When looking at the presentational quality of this Red vs. Blue collection, it's important to keep a couple of things in mind. For starters the set has a higher resolution than the previous DVD collections, and what was shown on the web. Things generally look better all around, though really it's not until the fifth season that things look their sharpest. There's low resolution, muddied textures, and otherwise unappealing blemishes here and there. This leads me to the other point to keep in mind: this show was built with the Halo engine. The show's quality is mostly limited to its resources and there are many glitches and flaws that stem from its source. The fact that Rooster Teeth was able to make a show based on this was impressive in its own right, but it's not something that translates extremely well to a home theater.
Presented with Dolby Digital 2.0 stereo, Red vs. Blue doesn't leave one stunned at the quality of its recording. The dialogue sounds as though it comes through scratchy microphones, but with that being said it almost perfectly mimics the Xbox Live experience. That may fit the motif, though it doesn't exactly leave positive impression as the volume pitches and the sound is sometimes muddy. The music and sound effects are decent at least.
Though the presentation of the show leaves something to be desired, the real meat and potatoes of this DVD release is the supplemental content. To put it bluntly, the bonus features in this collection is downright daunting. Each disc offers something and this boxed set even includes an additional disc full of material.
Disc one includes a hilarious series of Public Service Videos and some outtakes that feature the cast attempting to get things right. There's also a Special Edition version of the first episode with a better graphics engine. In addition to this there are also two audio commentaries with the cast and crew: an original commentary from 2003, and an anniversary commentary for this 2010 release.
The second disc continues the trend by offering an audio commentary for the season, some outtakes, and more Public Service Videos. There are also a recap of the first season, some deleted scenes, and "Recommended Titles", which is basically a quick series of small videos. The third includes an intro, character profiles, outtakes, more Special Videos ("Cold & Flu Season" for the win), an audio commentary, and even more spoof videos.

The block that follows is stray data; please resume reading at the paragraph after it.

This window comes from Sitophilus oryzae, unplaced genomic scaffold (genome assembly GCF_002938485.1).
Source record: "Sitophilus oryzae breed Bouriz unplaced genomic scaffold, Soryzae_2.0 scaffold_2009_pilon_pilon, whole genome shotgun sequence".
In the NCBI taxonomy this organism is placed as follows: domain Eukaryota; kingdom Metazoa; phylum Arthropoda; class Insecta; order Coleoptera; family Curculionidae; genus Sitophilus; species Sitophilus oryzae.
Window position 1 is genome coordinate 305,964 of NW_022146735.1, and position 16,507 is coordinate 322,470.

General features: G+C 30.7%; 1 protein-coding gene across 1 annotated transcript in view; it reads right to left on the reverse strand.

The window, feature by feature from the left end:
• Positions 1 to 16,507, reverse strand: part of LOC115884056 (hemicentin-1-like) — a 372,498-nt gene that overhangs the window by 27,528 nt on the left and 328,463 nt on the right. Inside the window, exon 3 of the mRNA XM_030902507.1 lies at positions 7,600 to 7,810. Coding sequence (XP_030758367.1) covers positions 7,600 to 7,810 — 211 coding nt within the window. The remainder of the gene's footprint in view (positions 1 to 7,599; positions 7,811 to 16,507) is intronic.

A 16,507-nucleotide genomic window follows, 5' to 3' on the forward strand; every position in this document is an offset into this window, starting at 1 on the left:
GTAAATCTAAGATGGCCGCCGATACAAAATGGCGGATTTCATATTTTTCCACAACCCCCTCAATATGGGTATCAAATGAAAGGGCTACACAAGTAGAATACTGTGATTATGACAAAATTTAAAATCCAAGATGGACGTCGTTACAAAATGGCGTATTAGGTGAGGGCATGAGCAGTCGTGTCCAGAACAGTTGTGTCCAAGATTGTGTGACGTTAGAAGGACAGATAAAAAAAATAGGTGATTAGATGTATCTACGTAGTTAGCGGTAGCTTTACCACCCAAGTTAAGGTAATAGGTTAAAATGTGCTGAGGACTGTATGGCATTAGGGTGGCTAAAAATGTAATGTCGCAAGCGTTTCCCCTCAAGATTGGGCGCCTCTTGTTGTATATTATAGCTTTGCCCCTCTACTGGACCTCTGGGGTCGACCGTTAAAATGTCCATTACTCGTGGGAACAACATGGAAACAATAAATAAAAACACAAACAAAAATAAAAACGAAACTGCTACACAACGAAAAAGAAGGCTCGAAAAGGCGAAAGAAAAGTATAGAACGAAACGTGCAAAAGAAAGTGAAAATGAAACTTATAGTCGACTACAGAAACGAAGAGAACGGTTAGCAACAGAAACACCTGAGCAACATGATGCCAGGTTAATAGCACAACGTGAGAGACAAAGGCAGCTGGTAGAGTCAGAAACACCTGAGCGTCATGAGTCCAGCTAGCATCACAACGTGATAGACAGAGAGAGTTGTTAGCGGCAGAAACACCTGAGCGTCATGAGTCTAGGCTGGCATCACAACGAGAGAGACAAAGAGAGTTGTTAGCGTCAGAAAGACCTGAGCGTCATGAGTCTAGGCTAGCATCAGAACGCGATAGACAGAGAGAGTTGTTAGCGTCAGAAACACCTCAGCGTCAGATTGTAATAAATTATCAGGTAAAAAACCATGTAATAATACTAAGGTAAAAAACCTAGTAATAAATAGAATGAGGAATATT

Disc four includes character profiles once again, another recap, an audio commentary, outtakes, deleted scenes, more special videos, and an intermission, which is basically environmental shots from some maps from Halo 2 set to sound effects. The season five disc offers some more profiles, a recap, a commentary, alternate ending, behind the scenes featurette, deleted scenes, and special videos. There's also the five-part mini series "Out of Mind" included on this disc.
The final DVD in this collection houses a ridiculous amount of extra stuff. There's a series of videos that all date back to 2002 when Red vs. Blue was still in development. There are the first recordings, a version of the series done in Lego, awards shows, some stuff with BNL, several more videos from conventions across the globe, and mini-series that lead the way up to the release of Halo 3. There's even a selection of fan art and photos to click through.
Red vs. Blue is the epitome of a good time. Each of the five seasons of "Blood Gulch Chronicles" is packed with laughs, action, and all manner of camp set in the Halo universe. It's simply a must watch for Halo fans and video game junkies everywhere. This collection improves upon the presentation a little, but the real meat and potatoes of the set comes in the form of hours of bonus features. It's a nice homage to fans and it's a sweet collection that's truly a labor of love. Highly Recommended
Check out more of my reviews here. Head on over to my anime blog as well for random musings and reviews of anime, manga, and stuff from Japan!